In my discussions I always go back to a key theme which is really impactful on children’s learning; the power of TALK. I have written about this before but thought that the start of a new school year was a good time to again share this message with parents, both old and new.
If parents talk with their children, then they are giving them a great gift for life and success in the world. When parents take the time and effort to create opportunities for real and meaningful talk, children are exposed to a rich oral language culture and this has a positive and significant impact on all aspects of their learning development. In order to achieve well in an academic setting, children need to be able to effectively use higher order language and if children “can not talk it, then they can not write it”. This is why so much time is spent within primary classrooms engaging children in talking; in pairs, small groups, or in full class discussions or debates. When children are involved in learning talk, they are articulating their understanding, expressing and defending their thoughts and opinions, acting as peer teachers or givers of feedback and expanding and refining their language and literacy skills.
It follows therefore, that if the purpose of homework is to consolidate and extend children’s learning, then some of the most powerful and impactful homework is when parents actively engage in discussions and debates, and make a conscious effort to talk with their child. Talk about what is going on in your child's life and the lives of parents and other family members; talk about the news and what is happening in the world: allow your child to enthuse about their hobbies or latest interests (even if you are not really interested!); ask questions and find out more. If you also talk about books and reading, this will engage and enthuse children as readers too!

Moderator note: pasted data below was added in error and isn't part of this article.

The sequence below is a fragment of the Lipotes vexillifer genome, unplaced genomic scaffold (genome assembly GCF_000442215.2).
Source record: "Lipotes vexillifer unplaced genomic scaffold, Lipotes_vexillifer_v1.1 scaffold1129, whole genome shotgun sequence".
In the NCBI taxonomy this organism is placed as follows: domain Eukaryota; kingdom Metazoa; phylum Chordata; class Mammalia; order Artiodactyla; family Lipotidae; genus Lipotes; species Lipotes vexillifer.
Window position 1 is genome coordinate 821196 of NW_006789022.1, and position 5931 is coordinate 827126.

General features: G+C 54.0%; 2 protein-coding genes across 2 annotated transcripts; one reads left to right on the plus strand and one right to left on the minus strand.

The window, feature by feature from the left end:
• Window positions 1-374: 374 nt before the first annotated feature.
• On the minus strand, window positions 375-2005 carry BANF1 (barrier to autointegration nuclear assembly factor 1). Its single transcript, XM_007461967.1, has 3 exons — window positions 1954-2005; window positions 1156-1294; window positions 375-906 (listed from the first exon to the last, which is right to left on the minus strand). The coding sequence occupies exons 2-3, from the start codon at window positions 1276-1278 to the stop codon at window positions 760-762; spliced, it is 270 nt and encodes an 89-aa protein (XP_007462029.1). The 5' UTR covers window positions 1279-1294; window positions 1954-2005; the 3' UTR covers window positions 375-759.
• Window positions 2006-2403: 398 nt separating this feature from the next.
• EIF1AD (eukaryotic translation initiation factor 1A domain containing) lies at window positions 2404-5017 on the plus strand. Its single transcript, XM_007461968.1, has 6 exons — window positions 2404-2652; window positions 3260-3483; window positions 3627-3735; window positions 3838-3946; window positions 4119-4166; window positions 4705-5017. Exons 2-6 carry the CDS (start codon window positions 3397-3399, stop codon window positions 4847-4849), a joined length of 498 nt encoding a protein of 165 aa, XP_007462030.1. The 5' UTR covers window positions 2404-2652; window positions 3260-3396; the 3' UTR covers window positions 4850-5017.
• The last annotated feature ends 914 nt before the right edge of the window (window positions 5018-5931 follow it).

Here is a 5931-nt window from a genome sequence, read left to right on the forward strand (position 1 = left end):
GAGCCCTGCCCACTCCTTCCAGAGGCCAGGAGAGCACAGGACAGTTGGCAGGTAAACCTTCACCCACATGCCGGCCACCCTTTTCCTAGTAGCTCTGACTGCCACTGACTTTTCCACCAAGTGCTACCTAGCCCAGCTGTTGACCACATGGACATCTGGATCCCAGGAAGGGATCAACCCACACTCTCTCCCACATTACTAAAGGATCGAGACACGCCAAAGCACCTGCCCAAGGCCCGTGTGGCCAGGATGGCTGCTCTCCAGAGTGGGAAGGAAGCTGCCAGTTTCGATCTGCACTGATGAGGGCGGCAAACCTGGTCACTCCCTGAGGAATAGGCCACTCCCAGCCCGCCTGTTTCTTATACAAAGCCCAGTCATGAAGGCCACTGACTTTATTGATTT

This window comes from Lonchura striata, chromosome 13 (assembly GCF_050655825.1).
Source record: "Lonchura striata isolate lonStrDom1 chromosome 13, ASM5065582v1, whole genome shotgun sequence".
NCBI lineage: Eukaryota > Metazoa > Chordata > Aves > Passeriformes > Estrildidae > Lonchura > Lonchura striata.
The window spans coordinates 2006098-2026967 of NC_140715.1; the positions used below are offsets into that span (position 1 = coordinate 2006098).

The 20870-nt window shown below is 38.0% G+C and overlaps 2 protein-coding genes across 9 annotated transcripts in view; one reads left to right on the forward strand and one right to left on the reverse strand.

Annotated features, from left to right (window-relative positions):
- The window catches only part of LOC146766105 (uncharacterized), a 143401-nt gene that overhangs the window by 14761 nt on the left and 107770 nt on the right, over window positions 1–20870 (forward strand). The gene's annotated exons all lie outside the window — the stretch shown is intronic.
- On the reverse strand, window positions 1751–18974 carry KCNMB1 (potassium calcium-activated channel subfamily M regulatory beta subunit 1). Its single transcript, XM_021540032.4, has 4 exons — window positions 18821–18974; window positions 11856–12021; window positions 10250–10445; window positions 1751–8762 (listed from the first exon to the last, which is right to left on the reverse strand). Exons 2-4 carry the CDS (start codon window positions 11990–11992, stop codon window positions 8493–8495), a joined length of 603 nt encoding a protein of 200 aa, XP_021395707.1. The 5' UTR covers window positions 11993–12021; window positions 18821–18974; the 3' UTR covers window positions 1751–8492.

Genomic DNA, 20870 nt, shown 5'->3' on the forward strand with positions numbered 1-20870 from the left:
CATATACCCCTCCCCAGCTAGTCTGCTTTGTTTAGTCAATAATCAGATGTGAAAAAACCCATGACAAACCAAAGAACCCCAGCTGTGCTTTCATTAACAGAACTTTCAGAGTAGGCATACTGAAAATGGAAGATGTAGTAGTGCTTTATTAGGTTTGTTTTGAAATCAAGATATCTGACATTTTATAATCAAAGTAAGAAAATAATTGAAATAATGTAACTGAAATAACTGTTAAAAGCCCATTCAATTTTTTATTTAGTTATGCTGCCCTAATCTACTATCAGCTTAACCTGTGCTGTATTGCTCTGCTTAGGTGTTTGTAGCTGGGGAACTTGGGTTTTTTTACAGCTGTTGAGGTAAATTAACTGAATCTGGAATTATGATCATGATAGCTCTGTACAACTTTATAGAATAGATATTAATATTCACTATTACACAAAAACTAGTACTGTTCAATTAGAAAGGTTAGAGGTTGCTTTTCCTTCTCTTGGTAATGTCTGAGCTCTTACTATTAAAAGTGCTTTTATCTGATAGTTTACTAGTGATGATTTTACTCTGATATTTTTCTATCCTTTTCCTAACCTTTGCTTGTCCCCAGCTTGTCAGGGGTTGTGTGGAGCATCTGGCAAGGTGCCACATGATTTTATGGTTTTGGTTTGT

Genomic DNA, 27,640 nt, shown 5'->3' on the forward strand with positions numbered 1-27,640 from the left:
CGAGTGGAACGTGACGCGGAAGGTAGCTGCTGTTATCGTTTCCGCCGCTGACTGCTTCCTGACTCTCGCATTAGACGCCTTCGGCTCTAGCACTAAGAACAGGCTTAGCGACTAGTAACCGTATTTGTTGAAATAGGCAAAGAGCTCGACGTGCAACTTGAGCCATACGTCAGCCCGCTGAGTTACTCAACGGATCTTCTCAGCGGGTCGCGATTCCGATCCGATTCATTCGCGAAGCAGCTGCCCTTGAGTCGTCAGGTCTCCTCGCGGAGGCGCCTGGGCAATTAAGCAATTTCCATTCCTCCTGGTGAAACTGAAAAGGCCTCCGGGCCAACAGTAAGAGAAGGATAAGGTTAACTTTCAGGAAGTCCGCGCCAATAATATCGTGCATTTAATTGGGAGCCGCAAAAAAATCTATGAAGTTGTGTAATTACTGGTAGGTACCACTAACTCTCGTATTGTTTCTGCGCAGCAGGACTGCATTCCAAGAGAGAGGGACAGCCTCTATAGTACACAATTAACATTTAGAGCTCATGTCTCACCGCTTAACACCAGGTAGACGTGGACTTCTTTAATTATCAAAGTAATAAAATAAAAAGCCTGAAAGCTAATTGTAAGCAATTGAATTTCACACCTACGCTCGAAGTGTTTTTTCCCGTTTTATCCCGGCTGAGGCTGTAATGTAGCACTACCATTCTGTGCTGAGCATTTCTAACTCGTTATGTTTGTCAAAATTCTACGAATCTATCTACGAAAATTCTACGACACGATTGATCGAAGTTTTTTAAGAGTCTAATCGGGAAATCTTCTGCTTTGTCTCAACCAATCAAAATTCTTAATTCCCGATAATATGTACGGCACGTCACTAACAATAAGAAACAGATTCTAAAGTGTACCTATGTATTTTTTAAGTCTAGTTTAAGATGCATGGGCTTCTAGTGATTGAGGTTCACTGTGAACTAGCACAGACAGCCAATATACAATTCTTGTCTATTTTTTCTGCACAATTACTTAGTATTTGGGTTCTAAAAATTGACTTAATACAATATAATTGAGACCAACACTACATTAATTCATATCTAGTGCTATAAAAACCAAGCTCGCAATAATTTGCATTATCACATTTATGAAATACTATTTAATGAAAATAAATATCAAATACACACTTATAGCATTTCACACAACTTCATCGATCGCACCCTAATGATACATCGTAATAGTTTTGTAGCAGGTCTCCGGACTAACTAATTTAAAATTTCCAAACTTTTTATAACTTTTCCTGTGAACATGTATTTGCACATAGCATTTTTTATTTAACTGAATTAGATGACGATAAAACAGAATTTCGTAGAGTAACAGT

At BISS Puxi the language of schooling is English so of course we want children’s English language skills to develop. We do want to expose and engage children in as much English as possible, but it is just as important to develop these oral literacy skills in a child’s first language and then children will naturally use and transfer them into their English.
So, again and again, I will share this message and encourage you to get talking. Your children have worked incredibly hard over the last few weeks and so deserve a relaxing break from school, but do use this opportunity to really spend time with them and create opportunities for a good chat, whether on the beach, up a mountain or round the dinner table.
I wish you all a happy, enjoyable and chatty half term break.
- Niki Meehan, Head of Primary